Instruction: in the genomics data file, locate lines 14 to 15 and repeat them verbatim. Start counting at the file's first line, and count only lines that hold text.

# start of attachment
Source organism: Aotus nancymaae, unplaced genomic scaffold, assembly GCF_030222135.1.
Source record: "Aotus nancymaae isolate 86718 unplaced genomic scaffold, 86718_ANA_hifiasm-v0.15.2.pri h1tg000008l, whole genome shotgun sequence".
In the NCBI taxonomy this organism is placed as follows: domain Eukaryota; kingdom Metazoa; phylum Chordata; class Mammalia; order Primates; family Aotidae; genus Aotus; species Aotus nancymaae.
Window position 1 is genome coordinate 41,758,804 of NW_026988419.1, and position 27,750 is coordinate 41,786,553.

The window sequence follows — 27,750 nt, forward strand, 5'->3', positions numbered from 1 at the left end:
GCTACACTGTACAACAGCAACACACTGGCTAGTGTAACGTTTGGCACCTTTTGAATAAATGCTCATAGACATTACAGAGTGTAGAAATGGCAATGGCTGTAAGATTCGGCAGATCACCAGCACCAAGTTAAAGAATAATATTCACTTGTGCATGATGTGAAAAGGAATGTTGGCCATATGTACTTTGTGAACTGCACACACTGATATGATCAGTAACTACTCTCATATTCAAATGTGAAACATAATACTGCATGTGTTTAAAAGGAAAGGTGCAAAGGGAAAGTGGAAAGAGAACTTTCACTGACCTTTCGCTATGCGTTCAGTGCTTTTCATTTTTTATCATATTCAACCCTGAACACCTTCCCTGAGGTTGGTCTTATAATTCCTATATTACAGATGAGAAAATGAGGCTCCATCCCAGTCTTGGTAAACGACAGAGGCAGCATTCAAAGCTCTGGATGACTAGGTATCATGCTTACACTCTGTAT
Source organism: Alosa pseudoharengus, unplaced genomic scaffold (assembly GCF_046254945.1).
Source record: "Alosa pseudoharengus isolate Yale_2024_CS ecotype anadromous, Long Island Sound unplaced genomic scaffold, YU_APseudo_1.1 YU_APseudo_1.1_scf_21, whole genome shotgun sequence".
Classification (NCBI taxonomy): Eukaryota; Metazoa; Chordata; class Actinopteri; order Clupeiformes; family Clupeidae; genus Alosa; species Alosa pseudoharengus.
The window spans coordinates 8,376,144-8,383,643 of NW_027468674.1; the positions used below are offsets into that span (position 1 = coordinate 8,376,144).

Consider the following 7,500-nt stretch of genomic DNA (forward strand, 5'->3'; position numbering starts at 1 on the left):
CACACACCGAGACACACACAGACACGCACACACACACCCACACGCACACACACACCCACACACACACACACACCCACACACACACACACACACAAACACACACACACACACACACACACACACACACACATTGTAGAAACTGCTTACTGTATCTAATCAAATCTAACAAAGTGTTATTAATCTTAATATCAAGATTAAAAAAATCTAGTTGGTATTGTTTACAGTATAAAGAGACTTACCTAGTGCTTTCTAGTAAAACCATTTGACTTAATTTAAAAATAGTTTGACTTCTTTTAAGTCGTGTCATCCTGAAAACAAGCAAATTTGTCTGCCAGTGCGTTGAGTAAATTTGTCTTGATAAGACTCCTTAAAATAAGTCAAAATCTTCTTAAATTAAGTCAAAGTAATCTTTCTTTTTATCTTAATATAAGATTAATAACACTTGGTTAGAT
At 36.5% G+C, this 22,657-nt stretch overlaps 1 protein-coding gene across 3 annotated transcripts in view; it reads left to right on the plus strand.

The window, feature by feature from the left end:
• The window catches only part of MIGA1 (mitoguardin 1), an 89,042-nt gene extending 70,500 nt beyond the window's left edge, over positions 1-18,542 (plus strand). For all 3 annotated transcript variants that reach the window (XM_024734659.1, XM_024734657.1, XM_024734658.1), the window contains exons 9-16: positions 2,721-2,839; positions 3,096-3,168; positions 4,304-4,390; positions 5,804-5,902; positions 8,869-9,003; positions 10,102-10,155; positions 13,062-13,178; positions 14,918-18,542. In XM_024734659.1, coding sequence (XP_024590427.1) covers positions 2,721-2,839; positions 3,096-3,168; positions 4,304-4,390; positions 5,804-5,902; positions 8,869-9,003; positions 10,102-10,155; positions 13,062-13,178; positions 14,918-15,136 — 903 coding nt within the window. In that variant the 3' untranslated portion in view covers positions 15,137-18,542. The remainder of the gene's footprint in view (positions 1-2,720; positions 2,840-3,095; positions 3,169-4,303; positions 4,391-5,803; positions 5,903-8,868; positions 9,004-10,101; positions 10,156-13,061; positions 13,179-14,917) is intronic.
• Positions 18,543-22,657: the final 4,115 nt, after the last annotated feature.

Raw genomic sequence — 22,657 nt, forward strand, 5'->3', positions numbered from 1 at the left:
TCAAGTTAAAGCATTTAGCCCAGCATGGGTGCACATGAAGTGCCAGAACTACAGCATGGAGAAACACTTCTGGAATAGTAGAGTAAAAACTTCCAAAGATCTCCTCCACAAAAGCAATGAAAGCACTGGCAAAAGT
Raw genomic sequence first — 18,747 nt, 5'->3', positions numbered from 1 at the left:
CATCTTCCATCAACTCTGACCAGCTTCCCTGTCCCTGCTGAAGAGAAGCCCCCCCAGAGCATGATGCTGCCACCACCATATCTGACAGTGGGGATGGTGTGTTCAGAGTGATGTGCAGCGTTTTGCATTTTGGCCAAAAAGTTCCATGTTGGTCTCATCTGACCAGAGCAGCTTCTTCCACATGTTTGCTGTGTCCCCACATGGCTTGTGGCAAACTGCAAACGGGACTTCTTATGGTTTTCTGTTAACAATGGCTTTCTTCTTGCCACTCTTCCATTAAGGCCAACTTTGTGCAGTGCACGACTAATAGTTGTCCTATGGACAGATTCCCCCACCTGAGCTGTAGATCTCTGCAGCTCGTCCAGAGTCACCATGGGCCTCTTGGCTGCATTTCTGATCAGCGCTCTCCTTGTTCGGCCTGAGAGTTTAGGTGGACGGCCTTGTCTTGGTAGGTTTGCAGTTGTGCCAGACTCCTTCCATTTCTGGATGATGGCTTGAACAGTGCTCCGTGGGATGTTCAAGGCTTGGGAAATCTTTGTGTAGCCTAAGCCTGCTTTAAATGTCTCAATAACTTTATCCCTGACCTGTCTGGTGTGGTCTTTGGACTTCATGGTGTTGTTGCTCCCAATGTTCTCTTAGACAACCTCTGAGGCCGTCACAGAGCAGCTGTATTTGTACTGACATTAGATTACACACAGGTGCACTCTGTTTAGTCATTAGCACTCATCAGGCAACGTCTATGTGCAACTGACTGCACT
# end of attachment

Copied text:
The window, feature by feature from the left end:
• The window catches only part of MIGA1 (mitoguardin 1), an 89,042-nt gene extending 70,500 nt beyond the window's left edge, over positions 1-18,542 (plus strand). For all 3 annotated transcript variants that reach the window (XM_024734659.1, XM_024734657.1, XM_024734658.1), the window contains exons 9-16: positions 2,721-2,839; positions 3,096-3,168; positions 4,304-4,390; positions 5,804-5,902; positions 8,869-9,003; positions 10,102-10,155; positions 13,062-13,178; positions 14,918-18,542. In XM_024734659.1, coding sequence (XP_024590427.1) covers positions 2,721-2,839; positions 3,096-3,168; positions 4,304-4,390; positions 5,804-5,902; positions 8,869-9,003; positions 10,102-10,155; positions 13,062-13,178; positions 14,918-15,136 — 903 coding nt within the window. In that variant the 3' untranslated portion in view covers positions 15,137-18,542. The remainder of the gene's footprint in view (positions 1-2,720; positions 2,840-3,095; positions 3,169-4,303; positions 4,391-5,803; positions 5,903-8,868; positions 9,004-10,101; positions 10,156-13,061; positions 13,179-14,917) is intronic.